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Last updated on April 21, 2014 at 8:55 EDT

Kéwel, Tragelaphus scriptus

The kéwel (Tragelaphus scriptus), previously known as the bushbuck, is a species of antelope that can be found in central and western areas of Africa. Its range extends from southern Mauritania and Senegal, through the Sahel to Ethiopia and Eritrea in the east, to Angola and the southern areas of the Democratic Republic of the Congo in the south. It prefers a habitat within wooded and forested savannahs in most areas, but chooses rainforests and semi-arid areas in other parts of its range. The kéwel is small and is typically yellowish brown to red in color, with vertical stripes occurring throughout its body. These stripes vary depending upon the area in which the species can be found.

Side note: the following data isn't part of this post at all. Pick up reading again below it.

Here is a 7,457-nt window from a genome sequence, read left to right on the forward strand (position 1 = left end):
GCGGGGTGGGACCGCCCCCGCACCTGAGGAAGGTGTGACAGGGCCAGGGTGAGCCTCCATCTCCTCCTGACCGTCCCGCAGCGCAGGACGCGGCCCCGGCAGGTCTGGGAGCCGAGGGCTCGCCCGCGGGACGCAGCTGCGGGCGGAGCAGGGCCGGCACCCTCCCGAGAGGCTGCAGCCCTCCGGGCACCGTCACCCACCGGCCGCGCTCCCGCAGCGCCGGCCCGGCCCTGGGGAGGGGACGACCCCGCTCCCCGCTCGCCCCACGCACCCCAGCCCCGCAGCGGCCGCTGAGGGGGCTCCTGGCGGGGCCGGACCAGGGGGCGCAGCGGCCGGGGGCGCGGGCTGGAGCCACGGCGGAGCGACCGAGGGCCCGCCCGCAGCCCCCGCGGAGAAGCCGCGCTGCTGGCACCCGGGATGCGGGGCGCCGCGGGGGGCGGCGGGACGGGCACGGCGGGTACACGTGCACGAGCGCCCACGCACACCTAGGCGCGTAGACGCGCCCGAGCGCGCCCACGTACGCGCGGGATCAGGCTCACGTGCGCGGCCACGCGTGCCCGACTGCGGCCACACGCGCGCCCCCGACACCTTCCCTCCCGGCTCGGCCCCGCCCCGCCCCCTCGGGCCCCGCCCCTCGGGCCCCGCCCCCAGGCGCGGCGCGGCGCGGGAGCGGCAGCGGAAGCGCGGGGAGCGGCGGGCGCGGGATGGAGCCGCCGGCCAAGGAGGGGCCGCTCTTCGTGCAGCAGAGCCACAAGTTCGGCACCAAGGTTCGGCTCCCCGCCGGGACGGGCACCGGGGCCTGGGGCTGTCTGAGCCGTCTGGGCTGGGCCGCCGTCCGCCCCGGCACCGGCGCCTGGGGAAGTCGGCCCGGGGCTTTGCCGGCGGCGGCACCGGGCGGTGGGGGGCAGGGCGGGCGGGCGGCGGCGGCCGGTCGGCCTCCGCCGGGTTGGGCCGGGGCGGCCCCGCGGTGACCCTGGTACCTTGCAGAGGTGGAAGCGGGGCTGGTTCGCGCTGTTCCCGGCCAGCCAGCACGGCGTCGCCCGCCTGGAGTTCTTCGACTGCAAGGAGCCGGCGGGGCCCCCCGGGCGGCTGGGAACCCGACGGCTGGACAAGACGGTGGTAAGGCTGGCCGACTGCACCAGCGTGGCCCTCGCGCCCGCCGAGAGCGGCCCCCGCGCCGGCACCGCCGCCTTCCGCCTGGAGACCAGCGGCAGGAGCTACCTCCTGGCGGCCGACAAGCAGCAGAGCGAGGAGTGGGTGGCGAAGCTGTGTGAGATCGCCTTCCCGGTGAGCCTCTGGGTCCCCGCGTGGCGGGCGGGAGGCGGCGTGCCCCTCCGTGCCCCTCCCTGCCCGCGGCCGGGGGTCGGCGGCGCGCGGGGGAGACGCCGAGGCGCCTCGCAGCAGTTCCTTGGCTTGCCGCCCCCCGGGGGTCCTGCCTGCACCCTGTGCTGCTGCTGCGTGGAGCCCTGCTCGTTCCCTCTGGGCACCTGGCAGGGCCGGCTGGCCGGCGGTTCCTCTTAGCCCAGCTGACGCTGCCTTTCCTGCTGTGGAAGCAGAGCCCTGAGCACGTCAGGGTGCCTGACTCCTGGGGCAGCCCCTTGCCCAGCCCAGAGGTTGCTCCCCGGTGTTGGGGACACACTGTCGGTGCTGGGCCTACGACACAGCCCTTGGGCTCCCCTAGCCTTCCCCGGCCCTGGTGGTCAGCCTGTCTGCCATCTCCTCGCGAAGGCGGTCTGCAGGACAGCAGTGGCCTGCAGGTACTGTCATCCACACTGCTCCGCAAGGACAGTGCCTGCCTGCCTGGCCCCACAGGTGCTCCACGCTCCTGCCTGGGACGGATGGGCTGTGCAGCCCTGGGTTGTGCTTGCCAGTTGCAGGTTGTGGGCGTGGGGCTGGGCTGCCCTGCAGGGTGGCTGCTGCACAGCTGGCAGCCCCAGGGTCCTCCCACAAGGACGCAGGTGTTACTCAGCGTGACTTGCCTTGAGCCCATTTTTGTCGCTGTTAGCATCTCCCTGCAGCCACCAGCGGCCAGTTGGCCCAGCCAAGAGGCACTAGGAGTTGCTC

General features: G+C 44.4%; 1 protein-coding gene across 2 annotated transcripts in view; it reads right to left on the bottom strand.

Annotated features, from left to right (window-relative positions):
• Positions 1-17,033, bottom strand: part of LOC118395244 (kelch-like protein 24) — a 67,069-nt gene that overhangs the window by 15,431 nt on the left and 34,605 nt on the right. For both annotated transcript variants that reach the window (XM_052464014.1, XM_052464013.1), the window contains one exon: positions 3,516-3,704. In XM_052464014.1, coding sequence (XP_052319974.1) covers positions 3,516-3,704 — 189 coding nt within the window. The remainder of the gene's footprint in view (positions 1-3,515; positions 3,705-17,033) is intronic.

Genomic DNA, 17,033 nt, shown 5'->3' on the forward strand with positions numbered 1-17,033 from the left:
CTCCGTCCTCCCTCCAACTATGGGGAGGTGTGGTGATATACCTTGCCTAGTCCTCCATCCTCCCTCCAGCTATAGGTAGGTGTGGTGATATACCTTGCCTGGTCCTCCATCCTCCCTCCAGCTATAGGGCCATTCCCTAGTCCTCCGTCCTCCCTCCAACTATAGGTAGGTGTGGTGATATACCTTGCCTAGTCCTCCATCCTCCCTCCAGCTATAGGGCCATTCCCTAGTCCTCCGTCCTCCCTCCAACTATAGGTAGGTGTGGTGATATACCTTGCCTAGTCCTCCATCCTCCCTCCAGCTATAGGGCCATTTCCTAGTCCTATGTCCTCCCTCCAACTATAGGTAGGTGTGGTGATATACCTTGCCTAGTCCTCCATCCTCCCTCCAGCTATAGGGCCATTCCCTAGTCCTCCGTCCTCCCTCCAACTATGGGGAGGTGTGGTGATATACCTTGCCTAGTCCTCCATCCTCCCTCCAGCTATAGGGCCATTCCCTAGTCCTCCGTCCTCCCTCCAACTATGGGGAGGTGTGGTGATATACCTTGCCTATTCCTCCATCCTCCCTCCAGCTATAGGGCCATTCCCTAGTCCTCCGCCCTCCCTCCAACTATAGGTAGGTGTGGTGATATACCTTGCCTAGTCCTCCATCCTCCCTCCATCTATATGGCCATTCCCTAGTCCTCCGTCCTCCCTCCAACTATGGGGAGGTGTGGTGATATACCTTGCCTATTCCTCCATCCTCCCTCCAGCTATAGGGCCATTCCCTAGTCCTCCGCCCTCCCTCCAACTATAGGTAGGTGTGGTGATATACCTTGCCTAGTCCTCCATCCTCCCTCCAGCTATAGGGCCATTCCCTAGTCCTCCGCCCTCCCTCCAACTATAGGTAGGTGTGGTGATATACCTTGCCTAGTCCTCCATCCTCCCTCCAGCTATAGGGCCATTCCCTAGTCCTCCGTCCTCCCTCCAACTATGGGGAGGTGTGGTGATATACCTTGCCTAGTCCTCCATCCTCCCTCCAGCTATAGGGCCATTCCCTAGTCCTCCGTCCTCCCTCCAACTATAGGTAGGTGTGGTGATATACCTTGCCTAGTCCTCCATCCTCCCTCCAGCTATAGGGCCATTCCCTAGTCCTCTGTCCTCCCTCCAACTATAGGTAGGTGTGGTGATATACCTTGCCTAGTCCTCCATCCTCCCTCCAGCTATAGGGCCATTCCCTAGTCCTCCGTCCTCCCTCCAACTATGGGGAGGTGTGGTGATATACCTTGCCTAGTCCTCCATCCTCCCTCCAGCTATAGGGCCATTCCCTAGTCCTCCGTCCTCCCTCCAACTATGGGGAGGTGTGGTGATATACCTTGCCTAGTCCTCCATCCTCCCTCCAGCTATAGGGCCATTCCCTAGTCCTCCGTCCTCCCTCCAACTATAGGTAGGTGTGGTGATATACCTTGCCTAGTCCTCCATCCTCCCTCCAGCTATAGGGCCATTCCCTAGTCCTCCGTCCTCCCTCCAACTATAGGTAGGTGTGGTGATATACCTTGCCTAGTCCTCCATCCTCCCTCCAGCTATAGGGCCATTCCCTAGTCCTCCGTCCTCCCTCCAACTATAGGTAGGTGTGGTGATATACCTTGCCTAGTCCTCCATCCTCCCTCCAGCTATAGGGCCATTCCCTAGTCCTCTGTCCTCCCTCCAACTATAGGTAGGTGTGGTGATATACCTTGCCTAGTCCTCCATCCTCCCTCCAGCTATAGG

There are seven different separate groups of the kéwel, all varying genetically. However, some of these are not classified under currently recognized subspecies. The kéwel received its common name from the Wolof language, which is spoken in Senegal. Its scientific name has changed from Antilope scripta, which was given in 1766 by Pallas, to Tragelaphus scriptus. Not much is known about the kéwel or its behaviors, because most studies associated with the bushbuck have focused on the imbabala, the other species previously known as the bushbuck.

Image Caption: Male Bushbuck at Mosi-oa-Tunya national park, Livingstone, Zambia. Credit: Hans Hillewaert/Wikipedia  (CC BY-SA 3.0)

Kwel Tragelaphus scriptus